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A Heart (or liver) of Gold

Posted Jul 29 2009 12:00am

I’m extremely slow. I get tired instantly. I’m barely five foot five. And I’m Jewish. Clearly, I am not your prototypical Olympic athlete. Yet, next year I will try to put on a Michael Phelps-like performance and walk away with a gold medal. You might be asking yourself, how can I do this? The answer is simple: The US Transplant Games.

Every two years, the US Transplant Games take place in an effort to build awareness for transplant causes. But since ESPN hasn’t begun televising the event yet, I don’t know if that’s necessarily working. Instead, the event has primarily become a venue to meet other transplant recipients, thank donors and their families, and enjoy a nice weekend. I will be going with the sole purpose of kicking ass.

To begin, the transplant games are completely tailored to my athletic abilities. Since none of the participants can play contact sports because of our scars, the events range from swimming and basketball to ping-pong and bowling. Although I’d prefer competitive video game playing or thumb wars, I think a year of going to the bowling alley should really put me in a good position. If not, I feel like they give everyone a medal just for trying, like they do for little kids.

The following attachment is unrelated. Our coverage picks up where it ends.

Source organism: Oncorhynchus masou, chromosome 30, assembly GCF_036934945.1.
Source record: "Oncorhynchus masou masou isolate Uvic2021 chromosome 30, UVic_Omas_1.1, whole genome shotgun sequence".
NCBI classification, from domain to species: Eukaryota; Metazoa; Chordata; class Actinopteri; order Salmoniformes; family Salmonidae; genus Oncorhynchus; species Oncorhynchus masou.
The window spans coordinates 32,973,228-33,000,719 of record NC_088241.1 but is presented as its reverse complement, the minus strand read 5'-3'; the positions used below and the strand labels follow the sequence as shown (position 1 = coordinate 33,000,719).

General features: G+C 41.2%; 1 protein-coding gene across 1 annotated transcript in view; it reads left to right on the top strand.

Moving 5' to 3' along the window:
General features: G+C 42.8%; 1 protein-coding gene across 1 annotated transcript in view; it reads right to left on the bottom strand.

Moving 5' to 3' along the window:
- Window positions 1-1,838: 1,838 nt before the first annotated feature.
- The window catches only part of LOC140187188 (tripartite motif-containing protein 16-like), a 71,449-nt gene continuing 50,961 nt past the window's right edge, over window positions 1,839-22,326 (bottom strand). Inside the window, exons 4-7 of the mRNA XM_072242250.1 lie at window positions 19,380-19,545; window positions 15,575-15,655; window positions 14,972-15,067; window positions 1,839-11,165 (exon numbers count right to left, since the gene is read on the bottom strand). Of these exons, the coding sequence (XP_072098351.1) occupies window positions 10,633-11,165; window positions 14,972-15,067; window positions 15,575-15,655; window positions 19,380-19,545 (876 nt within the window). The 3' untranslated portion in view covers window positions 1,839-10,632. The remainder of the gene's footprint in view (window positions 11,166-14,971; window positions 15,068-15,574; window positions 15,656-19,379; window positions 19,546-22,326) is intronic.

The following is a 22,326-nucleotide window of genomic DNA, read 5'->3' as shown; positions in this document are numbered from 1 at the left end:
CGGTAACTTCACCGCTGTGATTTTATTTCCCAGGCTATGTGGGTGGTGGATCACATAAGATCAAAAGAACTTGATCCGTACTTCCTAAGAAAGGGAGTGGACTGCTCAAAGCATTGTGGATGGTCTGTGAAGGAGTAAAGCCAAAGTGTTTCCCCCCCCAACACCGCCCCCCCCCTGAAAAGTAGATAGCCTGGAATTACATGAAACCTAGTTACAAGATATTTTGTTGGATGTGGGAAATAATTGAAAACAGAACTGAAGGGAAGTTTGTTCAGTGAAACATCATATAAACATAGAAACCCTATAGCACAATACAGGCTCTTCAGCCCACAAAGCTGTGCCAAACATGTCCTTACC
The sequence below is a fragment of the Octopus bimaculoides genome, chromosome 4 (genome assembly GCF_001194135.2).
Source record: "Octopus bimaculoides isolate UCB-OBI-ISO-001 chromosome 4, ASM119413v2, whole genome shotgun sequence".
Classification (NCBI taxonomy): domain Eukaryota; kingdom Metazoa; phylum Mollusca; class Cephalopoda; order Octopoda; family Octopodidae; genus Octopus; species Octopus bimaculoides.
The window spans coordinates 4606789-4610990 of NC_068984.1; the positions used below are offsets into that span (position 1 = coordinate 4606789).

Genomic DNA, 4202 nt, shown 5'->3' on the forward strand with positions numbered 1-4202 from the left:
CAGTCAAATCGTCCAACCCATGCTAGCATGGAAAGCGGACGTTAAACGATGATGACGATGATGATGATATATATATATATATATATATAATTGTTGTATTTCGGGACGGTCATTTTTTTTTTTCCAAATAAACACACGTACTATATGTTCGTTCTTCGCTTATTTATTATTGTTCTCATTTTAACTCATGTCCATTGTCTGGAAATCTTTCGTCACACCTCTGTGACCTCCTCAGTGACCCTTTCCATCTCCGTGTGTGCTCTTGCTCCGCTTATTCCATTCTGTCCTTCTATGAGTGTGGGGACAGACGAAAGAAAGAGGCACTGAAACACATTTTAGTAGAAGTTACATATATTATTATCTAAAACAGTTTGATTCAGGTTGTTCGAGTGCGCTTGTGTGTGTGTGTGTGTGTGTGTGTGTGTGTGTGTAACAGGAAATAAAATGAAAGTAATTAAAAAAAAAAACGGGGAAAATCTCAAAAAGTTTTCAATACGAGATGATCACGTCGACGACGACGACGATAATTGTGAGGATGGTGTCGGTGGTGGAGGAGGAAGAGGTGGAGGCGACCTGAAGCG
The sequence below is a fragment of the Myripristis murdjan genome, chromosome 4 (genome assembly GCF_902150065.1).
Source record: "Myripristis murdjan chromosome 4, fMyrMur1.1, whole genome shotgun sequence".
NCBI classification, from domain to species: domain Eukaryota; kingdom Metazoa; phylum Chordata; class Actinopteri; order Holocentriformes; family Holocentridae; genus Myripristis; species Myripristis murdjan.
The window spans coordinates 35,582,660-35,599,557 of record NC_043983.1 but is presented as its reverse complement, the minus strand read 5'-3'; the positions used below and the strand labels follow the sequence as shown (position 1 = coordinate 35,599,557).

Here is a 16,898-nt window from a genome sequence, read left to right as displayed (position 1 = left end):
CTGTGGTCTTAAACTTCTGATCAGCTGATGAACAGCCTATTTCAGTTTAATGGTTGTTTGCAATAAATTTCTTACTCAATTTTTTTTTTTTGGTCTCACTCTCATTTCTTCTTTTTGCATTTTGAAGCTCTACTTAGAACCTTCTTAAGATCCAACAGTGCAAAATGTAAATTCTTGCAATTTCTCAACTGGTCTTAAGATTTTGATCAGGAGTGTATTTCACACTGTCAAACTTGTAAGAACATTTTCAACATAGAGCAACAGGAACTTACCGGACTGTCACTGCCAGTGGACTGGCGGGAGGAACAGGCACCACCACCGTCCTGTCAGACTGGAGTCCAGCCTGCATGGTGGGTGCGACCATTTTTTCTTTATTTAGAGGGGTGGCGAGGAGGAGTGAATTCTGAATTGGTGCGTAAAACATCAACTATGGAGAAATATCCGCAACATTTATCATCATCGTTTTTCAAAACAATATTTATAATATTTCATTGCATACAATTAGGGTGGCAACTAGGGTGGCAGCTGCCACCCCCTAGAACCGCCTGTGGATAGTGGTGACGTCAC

I’m also pretty confident that I’m going to come away with a medal. After all, I’m competing against transplant recipients, how hard can it be! First off, heart transplant patients probably get tired after three frames of bowling. Same thing goes for lung patients, who run out of breath after a few minutes playing basketball. My biggest concern is the kidney patients. There aren’t really any residual complications for kidney patients that I can take advantage of. I’m hoping since I’ll be in the 18 to 29 age group, there won’t be that many transplant patients to begin with and I’ll have a clear advantage. Of course, since this event isn’t televised, you’ll never actually know so either way, I’m gonna tell you I won the gold.

And so my training begins. To participate, you have to have your transplant for six months, so that’s my biggest concern right now, just getting my upgrade. Still, most Olympic athletes train their whole lives for that one opportunity, but all I have to do is lie on an operating table. Take that, Natasha Luikin.

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